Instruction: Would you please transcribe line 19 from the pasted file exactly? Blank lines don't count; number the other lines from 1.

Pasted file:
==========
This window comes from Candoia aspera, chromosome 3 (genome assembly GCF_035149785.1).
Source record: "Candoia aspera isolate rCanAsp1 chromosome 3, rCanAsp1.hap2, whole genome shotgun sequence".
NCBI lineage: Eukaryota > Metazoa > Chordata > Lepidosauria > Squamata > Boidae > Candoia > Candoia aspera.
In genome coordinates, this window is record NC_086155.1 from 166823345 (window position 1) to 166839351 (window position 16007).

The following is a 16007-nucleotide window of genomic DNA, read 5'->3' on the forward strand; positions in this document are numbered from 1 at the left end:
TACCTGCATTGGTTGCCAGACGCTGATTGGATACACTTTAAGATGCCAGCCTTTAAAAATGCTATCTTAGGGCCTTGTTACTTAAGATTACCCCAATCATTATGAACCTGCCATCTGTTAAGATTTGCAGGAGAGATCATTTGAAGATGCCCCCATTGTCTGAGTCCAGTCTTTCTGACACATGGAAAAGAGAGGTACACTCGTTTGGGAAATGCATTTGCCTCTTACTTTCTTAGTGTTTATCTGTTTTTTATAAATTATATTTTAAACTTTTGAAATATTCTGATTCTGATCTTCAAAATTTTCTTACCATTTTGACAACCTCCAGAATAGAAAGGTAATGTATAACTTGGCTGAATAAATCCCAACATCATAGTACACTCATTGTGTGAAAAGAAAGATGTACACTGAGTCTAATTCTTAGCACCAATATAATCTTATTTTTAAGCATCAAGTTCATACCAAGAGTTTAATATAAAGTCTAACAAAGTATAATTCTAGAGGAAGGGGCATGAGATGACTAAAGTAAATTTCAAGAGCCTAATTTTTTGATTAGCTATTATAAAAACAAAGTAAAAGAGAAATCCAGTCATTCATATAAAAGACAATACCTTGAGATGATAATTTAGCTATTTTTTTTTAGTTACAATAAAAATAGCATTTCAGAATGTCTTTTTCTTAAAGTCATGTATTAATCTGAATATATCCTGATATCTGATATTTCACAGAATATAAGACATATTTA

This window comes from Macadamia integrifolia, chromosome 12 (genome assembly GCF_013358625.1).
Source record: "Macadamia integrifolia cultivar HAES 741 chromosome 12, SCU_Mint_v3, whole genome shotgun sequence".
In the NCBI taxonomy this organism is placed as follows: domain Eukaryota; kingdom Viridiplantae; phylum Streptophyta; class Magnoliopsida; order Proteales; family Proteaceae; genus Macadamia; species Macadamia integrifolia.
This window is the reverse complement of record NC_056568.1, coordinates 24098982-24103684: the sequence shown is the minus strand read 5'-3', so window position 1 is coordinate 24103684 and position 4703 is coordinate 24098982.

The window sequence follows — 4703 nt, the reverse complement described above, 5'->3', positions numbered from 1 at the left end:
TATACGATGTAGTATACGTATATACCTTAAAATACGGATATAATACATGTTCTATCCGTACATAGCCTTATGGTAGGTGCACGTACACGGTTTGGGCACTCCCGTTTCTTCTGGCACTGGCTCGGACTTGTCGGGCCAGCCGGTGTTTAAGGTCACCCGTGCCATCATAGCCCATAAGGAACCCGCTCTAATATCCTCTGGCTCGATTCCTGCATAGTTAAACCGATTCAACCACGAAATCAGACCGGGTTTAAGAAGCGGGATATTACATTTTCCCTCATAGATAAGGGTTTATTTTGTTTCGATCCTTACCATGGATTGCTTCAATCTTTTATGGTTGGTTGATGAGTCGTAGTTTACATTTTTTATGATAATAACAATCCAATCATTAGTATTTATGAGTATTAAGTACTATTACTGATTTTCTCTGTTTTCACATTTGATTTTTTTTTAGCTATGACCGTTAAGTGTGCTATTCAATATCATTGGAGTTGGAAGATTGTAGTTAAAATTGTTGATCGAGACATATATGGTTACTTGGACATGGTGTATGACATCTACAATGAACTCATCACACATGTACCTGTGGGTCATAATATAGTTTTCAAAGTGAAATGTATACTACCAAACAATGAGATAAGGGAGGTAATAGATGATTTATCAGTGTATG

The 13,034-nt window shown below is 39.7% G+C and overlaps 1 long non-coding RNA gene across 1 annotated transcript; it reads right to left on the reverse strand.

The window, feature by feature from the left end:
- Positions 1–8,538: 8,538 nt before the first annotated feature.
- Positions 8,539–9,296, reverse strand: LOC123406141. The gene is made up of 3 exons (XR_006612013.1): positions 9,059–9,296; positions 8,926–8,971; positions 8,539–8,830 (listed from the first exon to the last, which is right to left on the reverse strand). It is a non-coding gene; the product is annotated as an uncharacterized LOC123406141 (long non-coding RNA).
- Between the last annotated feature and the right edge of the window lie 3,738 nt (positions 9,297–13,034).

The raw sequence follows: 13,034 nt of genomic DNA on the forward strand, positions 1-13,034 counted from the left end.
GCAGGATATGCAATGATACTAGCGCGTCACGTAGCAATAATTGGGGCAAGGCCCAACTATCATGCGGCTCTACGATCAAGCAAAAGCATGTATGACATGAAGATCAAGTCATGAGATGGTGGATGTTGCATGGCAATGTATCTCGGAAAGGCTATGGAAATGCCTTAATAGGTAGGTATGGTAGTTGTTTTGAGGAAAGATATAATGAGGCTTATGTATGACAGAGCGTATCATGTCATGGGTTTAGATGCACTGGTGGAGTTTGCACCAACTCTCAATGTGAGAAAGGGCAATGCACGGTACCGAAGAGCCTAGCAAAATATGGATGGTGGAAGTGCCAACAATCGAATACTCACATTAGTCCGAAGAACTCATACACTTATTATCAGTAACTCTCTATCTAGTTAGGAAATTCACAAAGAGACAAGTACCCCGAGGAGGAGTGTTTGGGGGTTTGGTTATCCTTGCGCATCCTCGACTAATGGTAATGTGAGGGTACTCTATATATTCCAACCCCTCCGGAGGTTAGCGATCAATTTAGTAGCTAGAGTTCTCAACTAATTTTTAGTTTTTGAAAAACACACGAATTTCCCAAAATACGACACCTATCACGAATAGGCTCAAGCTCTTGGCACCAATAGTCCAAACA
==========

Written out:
GCAGGATATGCAATGATACTAGCGCGTCACGTAGCAATAATTGGGGCAAGGCCCAACTATCATGCGGCTCTACGATCAAGCAAAAGCATGTATGACATGAAGATCAAGTCATGAGATGGTGGATGTTGCATGGCAATGTATCTCGGAAAGGCTATGGAAATGCCTTAATAGGTAGGTATGGTAGTTGTTTTGAGGAAAGATATAATGAGGCTTATGTATGACAGAGCGTATCATGTCATGGGTTTAGATGCACTGGTGGAGTTTGCACCAACTCTCAATGTGAGAAAGGGCAATGCACGGTACCGAAGAGCCTAGCAAAATATGGATGGTGGAAGTGCCAACAATCGAATACTCACATTAGTCCGAAGAACTCATACACTTATTATCAGTAACTCTCTATCTAGTTAGGAAATTCACAAAGAGACAAGTACCCCGAGGAGGAGTGTTTGGGGGTTTGGTTATCCTTGCGCATCCTCGACTAATGGTAATGTGAGGGTACTCTATATATTCCAACCCCTCCGGAGGTTAGCGATCAATTTAGTAGCTAGAGTTCTCAACTAATTTTTAGTTTTTGAAAAACACACGAATTTCCCAAAATACGACACCTATCACGAATAGGCTCAAGCTCTTGGCACCAATAGTCCAAACA